What Makes Great Boards Great
My summary of “What makes great boards great” by Jeffery Sonnenfeld. Published by HBR September 2002.
With boards responsible for how corporation conduct business, the high profile failure of companies such as Enron, Tyco and WorldCom must be due to negligent behaviour on the BOD’s part. However, this does not seem to hold true. Despite having all the right committees in place, having significant sums invested within the business and following the letter of the law in terms of regulation, lots of boards still fail to pick up on issues which eventually destroyed their business. Sonnenfeld, based on this premise believes that the BOD needs to be fundamentally rethought, and its operations and evaluations methods need to be reworked.
The Conventional Wisdom
The conventional wisdom holds that if the following steps are adequately taken care of then boards will have a strong governance structure:
- Regular Meeting Attendance – attendance will result in greater understanding of issues faced
- Equity Involvement – having a stake in the company will result in greater commitment
- Board Member Skills – expert board will result in strong oversight
- Board Member Age – the older the board gets the weaker its governance
- The Past CEO’s Presence – the old dragons will tear down the work done by the new kid
- Independence – internal managers will try to hide and coerce independent directors
- Board Size and Committees – small is good, big is bad
Sonnenfeld believe that the key to making a great board is not the governance recipe, but the human element. The human element consists of how the board members and the CEO have a relationship built on trust, respect and candor. It is only by having a board which is open with each other and relies on each other in an honest way can there be a semblance of good governance. The board needs to have strong team dynamics where information is openly shared, debate is encouraged, and all members have the greater good of the company as their primary concern.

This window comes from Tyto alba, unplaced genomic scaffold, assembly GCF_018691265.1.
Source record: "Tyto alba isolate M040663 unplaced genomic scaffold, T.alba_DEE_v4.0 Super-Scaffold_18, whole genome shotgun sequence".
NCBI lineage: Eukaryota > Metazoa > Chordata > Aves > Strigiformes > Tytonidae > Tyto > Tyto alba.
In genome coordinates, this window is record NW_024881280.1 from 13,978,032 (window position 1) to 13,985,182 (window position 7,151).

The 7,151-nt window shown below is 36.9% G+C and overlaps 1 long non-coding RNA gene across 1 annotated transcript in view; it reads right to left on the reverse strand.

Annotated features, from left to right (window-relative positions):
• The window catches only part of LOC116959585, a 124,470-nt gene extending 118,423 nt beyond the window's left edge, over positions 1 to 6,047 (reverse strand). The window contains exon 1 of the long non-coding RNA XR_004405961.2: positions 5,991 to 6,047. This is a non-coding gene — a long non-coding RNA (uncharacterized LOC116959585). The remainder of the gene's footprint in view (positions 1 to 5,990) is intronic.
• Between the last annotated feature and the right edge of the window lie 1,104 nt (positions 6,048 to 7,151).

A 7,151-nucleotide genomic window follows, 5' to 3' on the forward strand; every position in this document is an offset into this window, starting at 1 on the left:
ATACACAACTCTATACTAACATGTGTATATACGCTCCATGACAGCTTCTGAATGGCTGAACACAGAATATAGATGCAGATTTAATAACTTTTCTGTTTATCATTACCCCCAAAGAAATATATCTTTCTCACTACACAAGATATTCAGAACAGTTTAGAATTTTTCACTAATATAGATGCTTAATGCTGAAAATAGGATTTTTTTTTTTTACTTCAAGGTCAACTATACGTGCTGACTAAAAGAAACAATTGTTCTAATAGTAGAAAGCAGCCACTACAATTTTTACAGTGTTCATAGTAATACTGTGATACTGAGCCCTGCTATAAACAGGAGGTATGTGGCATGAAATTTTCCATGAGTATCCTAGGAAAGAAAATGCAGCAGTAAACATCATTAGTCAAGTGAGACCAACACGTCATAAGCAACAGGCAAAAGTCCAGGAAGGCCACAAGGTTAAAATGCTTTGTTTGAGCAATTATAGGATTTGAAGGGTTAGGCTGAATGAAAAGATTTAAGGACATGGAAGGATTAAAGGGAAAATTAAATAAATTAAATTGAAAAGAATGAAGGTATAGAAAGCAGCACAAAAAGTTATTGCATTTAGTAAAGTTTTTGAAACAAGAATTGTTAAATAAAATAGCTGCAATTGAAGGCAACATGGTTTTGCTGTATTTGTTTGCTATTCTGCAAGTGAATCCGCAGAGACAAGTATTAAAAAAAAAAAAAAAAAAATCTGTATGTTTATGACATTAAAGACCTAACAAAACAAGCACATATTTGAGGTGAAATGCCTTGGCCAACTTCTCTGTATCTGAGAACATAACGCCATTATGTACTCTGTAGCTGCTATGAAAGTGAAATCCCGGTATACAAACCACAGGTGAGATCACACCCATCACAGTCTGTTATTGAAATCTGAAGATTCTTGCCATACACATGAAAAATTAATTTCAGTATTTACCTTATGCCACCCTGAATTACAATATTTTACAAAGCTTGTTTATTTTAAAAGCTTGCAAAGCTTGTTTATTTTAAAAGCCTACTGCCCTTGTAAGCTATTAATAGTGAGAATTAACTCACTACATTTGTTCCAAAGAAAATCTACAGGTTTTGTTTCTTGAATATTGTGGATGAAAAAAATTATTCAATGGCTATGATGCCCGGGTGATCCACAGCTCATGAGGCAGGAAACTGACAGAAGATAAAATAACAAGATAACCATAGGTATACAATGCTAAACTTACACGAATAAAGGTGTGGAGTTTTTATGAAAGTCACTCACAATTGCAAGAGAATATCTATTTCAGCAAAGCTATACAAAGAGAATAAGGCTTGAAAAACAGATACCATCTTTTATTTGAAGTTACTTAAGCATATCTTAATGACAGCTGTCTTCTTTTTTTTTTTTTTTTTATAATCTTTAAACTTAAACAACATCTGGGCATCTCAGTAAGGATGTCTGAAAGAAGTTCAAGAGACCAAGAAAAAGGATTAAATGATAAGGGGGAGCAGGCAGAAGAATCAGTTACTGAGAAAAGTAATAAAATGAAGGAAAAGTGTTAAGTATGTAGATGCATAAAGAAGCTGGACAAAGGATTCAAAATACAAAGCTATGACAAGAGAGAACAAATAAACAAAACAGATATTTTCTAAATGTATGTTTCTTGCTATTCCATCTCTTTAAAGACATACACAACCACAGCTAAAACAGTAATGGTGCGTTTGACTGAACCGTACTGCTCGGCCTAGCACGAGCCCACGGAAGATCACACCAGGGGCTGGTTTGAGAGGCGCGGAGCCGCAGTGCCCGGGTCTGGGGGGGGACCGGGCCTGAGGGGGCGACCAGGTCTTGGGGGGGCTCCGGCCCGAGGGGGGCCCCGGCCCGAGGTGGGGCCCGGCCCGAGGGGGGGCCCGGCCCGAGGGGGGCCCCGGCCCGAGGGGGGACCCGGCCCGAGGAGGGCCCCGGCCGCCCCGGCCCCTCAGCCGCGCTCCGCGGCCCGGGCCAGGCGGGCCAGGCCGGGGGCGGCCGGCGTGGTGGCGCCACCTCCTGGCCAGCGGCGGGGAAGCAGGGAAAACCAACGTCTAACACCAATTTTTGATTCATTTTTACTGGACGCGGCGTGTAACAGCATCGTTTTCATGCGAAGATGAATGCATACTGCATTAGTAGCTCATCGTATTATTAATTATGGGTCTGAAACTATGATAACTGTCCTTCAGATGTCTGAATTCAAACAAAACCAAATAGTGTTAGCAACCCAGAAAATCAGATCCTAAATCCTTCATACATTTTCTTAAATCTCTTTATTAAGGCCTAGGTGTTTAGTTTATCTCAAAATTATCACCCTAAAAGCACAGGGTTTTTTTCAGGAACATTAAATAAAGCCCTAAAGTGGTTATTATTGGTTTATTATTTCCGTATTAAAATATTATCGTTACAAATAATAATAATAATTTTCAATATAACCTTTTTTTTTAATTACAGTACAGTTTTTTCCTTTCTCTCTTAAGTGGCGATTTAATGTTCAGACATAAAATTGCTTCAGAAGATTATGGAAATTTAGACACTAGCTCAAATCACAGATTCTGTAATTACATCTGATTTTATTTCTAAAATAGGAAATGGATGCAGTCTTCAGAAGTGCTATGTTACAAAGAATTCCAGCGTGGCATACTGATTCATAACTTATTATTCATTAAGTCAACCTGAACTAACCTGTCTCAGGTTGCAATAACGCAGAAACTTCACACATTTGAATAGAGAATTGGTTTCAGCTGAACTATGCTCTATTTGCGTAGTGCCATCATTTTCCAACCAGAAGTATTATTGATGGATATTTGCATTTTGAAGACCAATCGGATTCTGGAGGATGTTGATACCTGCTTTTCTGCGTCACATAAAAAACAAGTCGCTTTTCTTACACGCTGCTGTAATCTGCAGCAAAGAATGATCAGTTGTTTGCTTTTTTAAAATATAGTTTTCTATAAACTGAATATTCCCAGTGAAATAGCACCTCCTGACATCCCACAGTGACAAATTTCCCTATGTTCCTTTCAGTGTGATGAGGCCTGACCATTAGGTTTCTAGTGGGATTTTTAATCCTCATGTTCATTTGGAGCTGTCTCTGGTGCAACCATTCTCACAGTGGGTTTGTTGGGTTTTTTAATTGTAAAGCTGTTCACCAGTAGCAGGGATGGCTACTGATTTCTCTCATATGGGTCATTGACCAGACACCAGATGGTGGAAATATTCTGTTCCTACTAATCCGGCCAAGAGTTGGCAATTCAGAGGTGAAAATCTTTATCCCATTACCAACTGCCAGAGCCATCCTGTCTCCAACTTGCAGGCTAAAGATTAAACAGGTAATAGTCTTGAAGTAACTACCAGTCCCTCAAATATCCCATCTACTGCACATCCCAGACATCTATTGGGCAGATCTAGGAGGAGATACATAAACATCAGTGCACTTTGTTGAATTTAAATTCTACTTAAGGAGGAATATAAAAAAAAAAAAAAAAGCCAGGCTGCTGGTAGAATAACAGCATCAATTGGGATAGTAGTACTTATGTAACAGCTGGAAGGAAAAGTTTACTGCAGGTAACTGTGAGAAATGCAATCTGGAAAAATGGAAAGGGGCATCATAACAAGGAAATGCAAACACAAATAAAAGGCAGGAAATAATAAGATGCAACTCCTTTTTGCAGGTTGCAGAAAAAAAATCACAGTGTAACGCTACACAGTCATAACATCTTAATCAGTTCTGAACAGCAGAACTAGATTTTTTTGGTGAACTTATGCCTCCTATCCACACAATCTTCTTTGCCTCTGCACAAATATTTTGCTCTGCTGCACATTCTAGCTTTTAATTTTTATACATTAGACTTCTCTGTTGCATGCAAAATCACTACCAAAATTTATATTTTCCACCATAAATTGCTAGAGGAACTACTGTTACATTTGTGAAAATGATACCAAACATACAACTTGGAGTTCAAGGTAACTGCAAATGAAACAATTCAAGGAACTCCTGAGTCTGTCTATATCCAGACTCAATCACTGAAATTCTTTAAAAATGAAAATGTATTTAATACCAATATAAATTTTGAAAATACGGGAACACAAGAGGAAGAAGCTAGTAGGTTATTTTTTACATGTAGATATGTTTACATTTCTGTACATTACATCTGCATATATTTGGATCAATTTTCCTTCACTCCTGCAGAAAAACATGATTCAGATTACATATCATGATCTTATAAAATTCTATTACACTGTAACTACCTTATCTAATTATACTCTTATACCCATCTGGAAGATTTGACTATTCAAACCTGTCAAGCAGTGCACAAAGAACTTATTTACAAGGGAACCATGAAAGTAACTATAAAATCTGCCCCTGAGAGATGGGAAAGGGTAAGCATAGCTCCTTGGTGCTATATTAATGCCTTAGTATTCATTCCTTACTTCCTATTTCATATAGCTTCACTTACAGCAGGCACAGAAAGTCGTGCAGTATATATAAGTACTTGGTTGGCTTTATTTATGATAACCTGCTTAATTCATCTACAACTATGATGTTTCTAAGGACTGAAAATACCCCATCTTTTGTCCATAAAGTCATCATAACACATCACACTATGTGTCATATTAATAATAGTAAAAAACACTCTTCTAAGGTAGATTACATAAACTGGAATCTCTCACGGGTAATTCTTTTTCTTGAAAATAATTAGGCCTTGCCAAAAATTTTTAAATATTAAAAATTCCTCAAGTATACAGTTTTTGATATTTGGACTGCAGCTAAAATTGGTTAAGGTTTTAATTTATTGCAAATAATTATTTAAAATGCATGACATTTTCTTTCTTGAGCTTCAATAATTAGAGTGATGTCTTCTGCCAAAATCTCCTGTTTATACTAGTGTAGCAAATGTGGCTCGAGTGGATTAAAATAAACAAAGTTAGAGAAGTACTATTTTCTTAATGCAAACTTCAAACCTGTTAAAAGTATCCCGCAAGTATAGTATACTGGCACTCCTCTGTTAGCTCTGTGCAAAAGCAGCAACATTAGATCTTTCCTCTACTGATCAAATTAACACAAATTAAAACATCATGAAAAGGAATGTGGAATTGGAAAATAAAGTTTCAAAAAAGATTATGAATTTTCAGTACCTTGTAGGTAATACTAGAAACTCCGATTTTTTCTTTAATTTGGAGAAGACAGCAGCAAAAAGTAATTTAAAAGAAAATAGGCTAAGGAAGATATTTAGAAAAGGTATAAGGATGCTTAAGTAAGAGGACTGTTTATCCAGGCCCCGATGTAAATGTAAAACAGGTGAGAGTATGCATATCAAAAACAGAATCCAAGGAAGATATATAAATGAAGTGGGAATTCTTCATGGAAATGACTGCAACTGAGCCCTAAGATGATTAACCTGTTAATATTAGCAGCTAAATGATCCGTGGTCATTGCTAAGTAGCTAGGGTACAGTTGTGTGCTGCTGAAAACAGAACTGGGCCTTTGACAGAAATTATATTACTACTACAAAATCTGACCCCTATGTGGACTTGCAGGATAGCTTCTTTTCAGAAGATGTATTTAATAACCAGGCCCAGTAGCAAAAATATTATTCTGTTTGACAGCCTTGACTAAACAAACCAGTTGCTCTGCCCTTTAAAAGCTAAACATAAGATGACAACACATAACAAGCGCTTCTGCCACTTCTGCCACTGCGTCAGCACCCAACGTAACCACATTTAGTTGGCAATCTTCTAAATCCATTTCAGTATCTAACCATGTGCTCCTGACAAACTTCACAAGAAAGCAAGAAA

Create a climate of trust and candor
By having an environment of trust and candidness, all members can build on each other qualities to openly and honestly discuss the key issues at heart without fear and judgement.
Foster a culture of open dissent
There is a difference between dissent and disloyalty. Dissent implies challenging aspects which you do not believe are in the best interest of the company, while having the company’s interest as your top priority. If dissent is not encouraged, the resulting groupthink can result in ineffective boards which does not serve its purpose.
Utilize a fluid portfolio of roles
Board member need to be adaptive in their thinking patterns and need to identify the role that is most important for them to be playing based on the particular situation that they find themselves in. The need to be willing to be the ruthless cost-cutter, the big-picture guy or the peacemaker based on the specific situation they find themselves. It is critical for them to adapt to the changing times to serve their organisation according to what required by the environment.
Ensure individual accountability
Although the BOD is supposed to work as a team, each individual must be fully accountable and understand the complexities of the business they are in. This needs to be maintained through peer pressure to ensure duties are taken seriously.
Evaluate the board’s performance
No matter how good a board is, people and organisations cannot learn without feedback, and intelligent feedback is critical for self-reflection and improvement.